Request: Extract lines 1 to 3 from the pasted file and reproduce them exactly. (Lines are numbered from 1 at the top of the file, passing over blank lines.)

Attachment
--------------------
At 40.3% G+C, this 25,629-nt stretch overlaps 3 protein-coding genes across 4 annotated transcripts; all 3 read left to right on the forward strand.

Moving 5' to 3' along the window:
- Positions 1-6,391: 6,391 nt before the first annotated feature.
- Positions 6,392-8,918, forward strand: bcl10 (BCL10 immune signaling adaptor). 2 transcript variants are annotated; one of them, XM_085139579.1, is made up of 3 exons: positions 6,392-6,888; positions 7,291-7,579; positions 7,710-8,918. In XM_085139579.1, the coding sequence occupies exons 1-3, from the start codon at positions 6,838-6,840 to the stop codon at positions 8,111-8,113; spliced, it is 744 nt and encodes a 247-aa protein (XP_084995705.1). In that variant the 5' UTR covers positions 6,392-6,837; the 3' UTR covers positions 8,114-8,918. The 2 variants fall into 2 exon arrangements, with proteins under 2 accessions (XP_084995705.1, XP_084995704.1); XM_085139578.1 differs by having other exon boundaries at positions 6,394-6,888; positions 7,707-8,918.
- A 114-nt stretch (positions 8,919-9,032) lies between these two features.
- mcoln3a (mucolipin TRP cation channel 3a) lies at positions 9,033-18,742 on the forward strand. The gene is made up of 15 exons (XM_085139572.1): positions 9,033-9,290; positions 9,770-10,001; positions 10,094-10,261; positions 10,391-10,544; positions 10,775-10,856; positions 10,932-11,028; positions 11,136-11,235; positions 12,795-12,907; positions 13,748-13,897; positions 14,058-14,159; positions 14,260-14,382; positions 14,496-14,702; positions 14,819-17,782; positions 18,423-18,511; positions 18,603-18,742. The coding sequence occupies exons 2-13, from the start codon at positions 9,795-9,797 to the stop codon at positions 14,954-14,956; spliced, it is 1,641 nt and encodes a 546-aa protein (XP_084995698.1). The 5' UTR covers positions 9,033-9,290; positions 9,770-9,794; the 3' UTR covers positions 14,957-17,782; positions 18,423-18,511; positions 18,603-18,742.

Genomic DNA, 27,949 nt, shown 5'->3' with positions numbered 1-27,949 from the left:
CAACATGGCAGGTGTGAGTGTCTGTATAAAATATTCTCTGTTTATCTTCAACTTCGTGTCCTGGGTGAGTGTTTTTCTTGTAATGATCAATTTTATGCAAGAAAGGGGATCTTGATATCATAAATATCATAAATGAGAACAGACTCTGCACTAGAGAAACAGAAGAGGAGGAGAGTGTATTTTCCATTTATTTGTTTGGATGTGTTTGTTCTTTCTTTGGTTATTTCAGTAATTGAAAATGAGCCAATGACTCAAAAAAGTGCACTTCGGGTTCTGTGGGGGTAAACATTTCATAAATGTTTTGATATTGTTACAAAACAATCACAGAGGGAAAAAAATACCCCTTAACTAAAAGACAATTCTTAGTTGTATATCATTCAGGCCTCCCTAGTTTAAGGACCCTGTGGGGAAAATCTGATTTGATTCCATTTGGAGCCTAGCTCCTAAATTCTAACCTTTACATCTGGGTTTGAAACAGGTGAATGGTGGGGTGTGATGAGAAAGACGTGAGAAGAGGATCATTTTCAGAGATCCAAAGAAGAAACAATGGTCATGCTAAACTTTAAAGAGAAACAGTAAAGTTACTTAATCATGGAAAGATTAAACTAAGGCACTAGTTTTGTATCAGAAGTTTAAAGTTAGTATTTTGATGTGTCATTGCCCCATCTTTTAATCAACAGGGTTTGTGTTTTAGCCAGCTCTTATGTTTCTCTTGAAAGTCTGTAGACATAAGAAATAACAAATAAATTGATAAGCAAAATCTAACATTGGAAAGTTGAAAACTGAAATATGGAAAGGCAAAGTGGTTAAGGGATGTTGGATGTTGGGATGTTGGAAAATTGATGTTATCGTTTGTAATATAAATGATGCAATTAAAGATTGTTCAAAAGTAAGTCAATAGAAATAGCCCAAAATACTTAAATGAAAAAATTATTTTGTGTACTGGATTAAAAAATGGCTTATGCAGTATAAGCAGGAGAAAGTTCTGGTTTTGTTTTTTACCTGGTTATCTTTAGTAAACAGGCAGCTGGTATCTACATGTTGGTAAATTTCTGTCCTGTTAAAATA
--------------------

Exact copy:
At 40.3% G+C, this 25,629-nt stretch overlaps 3 protein-coding genes across 4 annotated transcripts; all 3 read left to right on the forward strand.

Moving 5' to 3' along the window:
- Positions 1-6,391: 6,391 nt before the first annotated feature.